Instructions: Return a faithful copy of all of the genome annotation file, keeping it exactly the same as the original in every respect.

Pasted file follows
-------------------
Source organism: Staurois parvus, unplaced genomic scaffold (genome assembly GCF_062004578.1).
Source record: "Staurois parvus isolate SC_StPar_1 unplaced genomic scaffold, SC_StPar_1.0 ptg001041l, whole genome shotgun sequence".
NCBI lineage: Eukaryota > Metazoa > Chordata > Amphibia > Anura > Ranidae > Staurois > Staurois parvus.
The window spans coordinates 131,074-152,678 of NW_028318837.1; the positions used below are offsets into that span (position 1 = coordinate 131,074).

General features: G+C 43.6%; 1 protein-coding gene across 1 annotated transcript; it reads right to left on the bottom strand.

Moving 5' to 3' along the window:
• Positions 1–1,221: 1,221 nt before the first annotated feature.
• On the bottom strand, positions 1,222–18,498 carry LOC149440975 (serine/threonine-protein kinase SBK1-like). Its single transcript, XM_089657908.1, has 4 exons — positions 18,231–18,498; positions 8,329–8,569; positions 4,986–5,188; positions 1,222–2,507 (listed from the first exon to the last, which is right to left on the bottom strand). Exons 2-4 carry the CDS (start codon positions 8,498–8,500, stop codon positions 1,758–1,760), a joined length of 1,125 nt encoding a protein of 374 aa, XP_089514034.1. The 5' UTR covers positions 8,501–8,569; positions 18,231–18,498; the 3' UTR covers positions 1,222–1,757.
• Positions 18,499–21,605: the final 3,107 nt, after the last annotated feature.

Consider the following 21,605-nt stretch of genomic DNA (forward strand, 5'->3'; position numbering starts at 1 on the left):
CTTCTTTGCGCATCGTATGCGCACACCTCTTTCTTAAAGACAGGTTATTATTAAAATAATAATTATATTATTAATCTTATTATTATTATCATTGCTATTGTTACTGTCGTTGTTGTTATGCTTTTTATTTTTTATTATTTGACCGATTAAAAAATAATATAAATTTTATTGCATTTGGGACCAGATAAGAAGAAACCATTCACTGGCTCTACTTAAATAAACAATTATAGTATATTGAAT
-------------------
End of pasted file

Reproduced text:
Source organism: Staurois parvus, unplaced genomic scaffold (genome assembly GCF_062004578.1).
Source record: "Staurois parvus isolate SC_StPar_1 unplaced genomic scaffold, SC_StPar_1.0 ptg001041l, whole genome shotgun sequence".
NCBI lineage: Eukaryota > Metazoa > Chordata > Amphibia > Anura > Ranidae > Staurois > Staurois parvus.
The window spans coordinates 131,074-152,678 of NW_028318837.1; the positions used below are offsets into that span (position 1 = coordinate 131,074).

General features: G+C 43.6%; 1 protein-coding gene across 1 annotated transcript; it reads right to left on the bottom strand.

Moving 5' to 3' along the window:
• Positions 1–1,221: 1,221 nt before the first annotated feature.
• On the bottom strand, positions 1,222–18,498 carry LOC149440975 (serine/threonine-protein kinase SBK1-like). Its single transcript, XM_089657908.1, has 4 exons — positions 18,231–18,498; positions 8,329–8,569; positions 4,986–5,188; positions 1,222–2,507 (listed from the first exon to the last, which is right to left on the bottom strand). Exons 2-4 carry the CDS (start codon positions 8,498–8,500, stop codon positions 1,758–1,760), a joined length of 1,125 nt encoding a protein of 374 aa, XP_089514034.1. The 5' UTR covers positions 8,501–8,569; positions 18,231–18,498; the 3' UTR covers positions 1,222–1,757.
• Positions 18,499–21,605: the final 3,107 nt, after the last annotated feature.

Consider the following 21,605-nt stretch of genomic DNA (forward strand, 5'->3'; position numbering starts at 1 on the left):
CTTCTTTGCGCATCGTATGCGCACACCTCTTTCTTAAAGACAGGTTATTATTAAAATAATAATTATATTATTAATCTTATTATTATTATCATTGCTATTGTTACTGTCGTTGTTGTTATGCTTTTTATTTTTTATTATTTGACCGATTAAAAAATAATATAAATTTTATTGCATTTGGGACCAGATAAGAAGAAACCATTCACTGGCTCTACTTAAATAAACAATTATAGTATATTGAAT